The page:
Now I wanna say that I've been setting up my own business, climbing Everest and curing illnessess, but alas, I've just got caught up in real life and work.

I have, for the first time in ages, used a commericial pattern. Quite a departure from drafting my own and fumbling though how to construct.  It was quite refreshing being told what to to!

The pattern I used was the Islander Sewing Systems Jacket Express, a jean jacket pattern.
I'm not feeling this as a jacket for me straight out the packet as it's too boxy, too long and the collar is too rouned, but I can adapt these on the pattern later.

For this effort, I  thought "pyjama jacket" as I've got a lovely piece of paisly cotton in my stash.  I chose to leave the pattern alone and see how it comes out.

I used the Craftsy class that features this pattern.  (am I the only person who never used these before?) 
I've been to some awful classes at prestigious fashion Universities in London that really ought to do better, so I've sought refuge in the Internet.

Great class, easy to follow, and as the class advocates, mainly sewed without pins.Perfectly drafted pattern as all pieces fit perfectly and are clearly labelled. The instructions even come in a little book with very good diagrams.

It's all stuff I've done before, except the "burrito" method, which took a bit of thinking about, but the pattern is solid, I can just make a few changes and I'm sure I can get a nice cropped jacket out of it.... We'll see!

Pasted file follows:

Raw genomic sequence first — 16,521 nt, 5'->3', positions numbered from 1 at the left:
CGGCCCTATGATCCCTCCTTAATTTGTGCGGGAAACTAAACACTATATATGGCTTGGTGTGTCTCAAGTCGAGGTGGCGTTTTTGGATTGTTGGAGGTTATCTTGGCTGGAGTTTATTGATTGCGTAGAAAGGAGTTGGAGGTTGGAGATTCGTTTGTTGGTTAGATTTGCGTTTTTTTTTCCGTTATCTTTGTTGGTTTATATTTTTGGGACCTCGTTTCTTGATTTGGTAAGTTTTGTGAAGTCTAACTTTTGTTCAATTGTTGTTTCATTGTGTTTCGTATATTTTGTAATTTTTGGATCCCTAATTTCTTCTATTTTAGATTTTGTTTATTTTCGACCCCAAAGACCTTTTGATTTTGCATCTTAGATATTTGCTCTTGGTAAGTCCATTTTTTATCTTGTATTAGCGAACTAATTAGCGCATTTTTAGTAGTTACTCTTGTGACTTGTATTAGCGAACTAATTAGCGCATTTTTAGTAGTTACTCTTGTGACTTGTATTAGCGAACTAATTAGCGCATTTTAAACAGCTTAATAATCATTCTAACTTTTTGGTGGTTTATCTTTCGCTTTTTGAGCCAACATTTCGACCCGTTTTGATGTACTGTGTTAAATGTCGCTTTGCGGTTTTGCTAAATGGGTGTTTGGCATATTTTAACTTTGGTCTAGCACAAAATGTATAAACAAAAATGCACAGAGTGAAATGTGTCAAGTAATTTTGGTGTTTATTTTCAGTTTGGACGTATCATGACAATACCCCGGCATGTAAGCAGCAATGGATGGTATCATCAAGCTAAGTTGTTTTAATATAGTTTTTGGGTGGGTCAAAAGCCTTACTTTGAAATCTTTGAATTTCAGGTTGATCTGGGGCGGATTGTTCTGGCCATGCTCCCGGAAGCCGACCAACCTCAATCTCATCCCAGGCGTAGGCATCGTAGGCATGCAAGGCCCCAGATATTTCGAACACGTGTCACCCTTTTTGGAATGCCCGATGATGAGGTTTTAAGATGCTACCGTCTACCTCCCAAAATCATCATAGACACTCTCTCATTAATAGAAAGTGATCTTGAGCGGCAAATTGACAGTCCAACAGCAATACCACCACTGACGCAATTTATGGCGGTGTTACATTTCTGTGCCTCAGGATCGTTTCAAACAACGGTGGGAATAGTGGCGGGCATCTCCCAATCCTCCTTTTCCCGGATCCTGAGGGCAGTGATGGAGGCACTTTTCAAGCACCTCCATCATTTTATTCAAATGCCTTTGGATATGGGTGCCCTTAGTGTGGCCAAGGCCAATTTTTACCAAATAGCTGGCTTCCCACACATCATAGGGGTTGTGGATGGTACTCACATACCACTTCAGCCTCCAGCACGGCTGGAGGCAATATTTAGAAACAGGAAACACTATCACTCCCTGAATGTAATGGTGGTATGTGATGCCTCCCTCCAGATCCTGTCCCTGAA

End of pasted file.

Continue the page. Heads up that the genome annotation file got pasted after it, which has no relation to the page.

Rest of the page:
Monday, 23 February 2015

I saw my lovely Cherry material on the Great British Sewing Bee - Series 3 Episode 1 !

I'm a bit late on watching the Great British Sewing Bee, I forgot that the new series was starting and still have no clue what night it's on so I'm catching up on BBC Iplayer.

I say catching up, still haven't finished episode 2, but I have seen episode 1 and there was my beloved cotton cherry fabric in the hands of Alex in the pattern matching challenge.
Alex- Great British Sewing Bee - BBC website

I say my cherry fabric, it's not like I designed it, I bought it in the shop like anyone else, but this fabric caught my eye as soon as I saw it and I kinda knew what I'd do with it  - I made a Summer Frock, so when I saw they were doing the same thing on Great British Sewing Bee - well I became extra interested.

 See  for my adventures with cherries.

It's always so funny to see someone else make a garment out of the same material you used and how their vision of what it will become is different from yours.

The challenge was pattern matching, can you imagine pattern matching under a time restriction? This is Alex's creation.